3 Responding schools that did not have race/ethnicity on the sampling frame (2 percent of schools) are excluded from the base.
4 Student-to-FTE ratio was calculated by dividing the total number of students enrolled in the school by the total number of full-time-equivalent teachers and aides. The total number of full-time-equivalent teachers and aides is a combination of the full-time andpart-time teachers and aides, including special education teachers and aides, with an adjustment to compensate for the part-time status.
5 Respondents were asked, "How many classroom changes do most students make in a typical day?" Responses exclude morning arrival and afternoon departure.
6 Respondents were asked, "During the 2005–2006 school year, did you have any sworn law enforcement officers, security guards, or security personnel present at your school at least once a week?"
7 Serious discipline problems include student racial tensions, student bullying, student sexual harassment of other students, student verbal abuse of teachers, widespread disorder in classrooms, student acts of disrespect for teachers, gang activities, and cult or extremist group activities. If a respondent reported that any of these problems occurred daily or weekly in their school, each was counted once in the total number of serious discipline problems.
8 Transfers as a percentage of enrollment combines the number of students who were transferred to a school and the number of students who were transferred from a school divided by the total number of students enrolled in the school.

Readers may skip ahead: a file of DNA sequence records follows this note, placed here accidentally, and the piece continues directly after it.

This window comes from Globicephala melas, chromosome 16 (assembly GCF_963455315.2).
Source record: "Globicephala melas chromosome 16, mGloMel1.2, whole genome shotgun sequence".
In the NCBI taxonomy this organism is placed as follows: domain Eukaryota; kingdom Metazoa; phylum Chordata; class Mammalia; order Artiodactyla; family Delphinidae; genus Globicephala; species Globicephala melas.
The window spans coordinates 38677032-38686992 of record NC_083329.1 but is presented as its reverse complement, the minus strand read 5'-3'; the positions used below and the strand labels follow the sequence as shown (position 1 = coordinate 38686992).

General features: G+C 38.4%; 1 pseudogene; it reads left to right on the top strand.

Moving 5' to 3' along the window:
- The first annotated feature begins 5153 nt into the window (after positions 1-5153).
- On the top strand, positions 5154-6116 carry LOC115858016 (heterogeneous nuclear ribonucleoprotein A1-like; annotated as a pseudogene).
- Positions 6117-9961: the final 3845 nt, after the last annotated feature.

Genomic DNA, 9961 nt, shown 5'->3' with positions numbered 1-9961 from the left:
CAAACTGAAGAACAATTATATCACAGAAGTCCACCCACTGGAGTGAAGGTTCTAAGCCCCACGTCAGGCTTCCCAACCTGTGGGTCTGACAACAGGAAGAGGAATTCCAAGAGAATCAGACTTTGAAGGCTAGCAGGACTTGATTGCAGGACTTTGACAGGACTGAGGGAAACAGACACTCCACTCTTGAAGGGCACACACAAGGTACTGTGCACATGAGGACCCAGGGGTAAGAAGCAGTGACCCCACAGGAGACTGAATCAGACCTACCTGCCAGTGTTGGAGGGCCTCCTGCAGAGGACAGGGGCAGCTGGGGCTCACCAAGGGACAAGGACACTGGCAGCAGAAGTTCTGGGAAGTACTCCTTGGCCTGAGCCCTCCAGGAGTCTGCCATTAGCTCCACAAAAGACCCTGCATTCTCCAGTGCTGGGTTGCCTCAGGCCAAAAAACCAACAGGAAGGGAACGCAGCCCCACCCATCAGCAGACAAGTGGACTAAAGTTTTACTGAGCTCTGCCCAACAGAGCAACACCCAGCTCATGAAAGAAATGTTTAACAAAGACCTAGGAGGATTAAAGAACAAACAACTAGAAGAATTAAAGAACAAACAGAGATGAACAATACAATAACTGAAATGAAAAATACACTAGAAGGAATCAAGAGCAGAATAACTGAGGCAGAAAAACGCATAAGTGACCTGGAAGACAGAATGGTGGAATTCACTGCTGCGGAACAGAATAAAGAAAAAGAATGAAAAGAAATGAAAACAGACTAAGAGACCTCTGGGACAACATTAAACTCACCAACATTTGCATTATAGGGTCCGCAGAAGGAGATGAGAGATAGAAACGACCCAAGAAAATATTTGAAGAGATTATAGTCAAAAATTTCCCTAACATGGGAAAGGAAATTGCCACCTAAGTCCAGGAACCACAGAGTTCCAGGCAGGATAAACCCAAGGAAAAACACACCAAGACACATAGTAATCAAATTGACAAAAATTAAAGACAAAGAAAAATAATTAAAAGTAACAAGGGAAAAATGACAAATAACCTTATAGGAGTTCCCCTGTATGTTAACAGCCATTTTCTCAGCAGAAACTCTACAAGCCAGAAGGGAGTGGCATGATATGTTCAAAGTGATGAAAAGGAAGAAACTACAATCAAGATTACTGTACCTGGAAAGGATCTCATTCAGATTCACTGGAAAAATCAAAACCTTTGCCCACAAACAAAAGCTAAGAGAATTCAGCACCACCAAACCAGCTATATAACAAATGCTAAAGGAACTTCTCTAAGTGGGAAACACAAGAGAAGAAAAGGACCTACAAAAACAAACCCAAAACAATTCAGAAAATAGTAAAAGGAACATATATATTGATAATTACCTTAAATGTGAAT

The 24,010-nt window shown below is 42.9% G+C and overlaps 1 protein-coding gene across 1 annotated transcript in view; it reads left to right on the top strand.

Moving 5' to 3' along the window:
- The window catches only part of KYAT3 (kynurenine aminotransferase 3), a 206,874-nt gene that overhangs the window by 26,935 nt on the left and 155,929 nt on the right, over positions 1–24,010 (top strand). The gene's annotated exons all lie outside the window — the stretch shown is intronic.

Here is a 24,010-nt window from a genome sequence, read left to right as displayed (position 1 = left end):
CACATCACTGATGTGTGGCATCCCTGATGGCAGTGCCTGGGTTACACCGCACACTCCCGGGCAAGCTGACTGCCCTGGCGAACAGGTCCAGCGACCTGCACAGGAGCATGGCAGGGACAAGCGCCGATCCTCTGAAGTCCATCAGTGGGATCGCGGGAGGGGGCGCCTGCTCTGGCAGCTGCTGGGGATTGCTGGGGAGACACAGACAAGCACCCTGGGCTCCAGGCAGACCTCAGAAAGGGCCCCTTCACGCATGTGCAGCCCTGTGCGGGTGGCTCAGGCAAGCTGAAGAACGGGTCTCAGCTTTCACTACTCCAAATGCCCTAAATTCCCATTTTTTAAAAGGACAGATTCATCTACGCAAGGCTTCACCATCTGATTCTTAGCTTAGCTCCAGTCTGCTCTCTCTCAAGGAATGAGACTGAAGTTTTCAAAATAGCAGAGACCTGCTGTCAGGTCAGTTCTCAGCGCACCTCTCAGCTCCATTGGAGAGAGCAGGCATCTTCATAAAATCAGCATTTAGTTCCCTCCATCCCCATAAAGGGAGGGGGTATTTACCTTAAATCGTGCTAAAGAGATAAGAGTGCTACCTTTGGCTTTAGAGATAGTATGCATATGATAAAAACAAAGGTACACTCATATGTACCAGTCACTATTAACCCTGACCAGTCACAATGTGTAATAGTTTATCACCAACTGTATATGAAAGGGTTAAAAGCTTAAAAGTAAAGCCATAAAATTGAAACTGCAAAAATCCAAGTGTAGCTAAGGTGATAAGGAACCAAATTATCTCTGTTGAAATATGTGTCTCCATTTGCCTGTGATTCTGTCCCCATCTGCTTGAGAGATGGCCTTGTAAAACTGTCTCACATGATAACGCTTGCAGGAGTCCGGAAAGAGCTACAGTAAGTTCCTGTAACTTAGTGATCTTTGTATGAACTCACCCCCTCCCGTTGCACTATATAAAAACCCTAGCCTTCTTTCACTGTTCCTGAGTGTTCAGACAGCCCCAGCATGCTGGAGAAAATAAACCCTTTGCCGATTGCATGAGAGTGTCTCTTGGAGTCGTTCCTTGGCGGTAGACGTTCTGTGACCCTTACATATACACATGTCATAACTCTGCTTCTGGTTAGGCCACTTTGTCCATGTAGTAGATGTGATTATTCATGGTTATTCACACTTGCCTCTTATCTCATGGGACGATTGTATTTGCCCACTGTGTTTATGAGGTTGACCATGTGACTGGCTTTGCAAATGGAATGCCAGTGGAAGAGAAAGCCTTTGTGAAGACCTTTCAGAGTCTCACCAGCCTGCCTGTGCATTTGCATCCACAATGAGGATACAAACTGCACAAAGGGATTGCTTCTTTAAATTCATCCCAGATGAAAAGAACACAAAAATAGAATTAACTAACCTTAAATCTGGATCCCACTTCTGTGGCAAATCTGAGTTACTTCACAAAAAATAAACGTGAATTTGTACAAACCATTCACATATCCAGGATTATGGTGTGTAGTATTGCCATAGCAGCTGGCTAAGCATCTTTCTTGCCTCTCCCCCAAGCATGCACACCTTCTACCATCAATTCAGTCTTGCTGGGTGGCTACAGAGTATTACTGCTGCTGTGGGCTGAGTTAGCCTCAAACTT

9 Schoolwide disruptions include actions that disrupted school activities such as death threats, bomb threats, and chemical, biological, or radiological threats. Respondents were instructed to exclude all fire alarms, including false alarms.
10 Violent incidents include rape or attempted rape, sexual battery other than rape, physical attack or fight with or without a weapon, threat of physical attack with or without a weapon, and robbery with or without a weapon.
NOTE: Responses were provided by the principal or the person most knowledgeable about crime and safety issues at the school. Primary schools are defined as schools in which the lowest grade is not higher than grade 3 and the highest grade is not higherthan grade 8.
SOURCE: U.S. Department of Education, National Center for Education Statistics (NCES), 2005–06 School Survey on Crime and Safety (SSOCS), 2006.


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National Center for Education Statistics - http://nces.ed.gov
U.S. Department of Education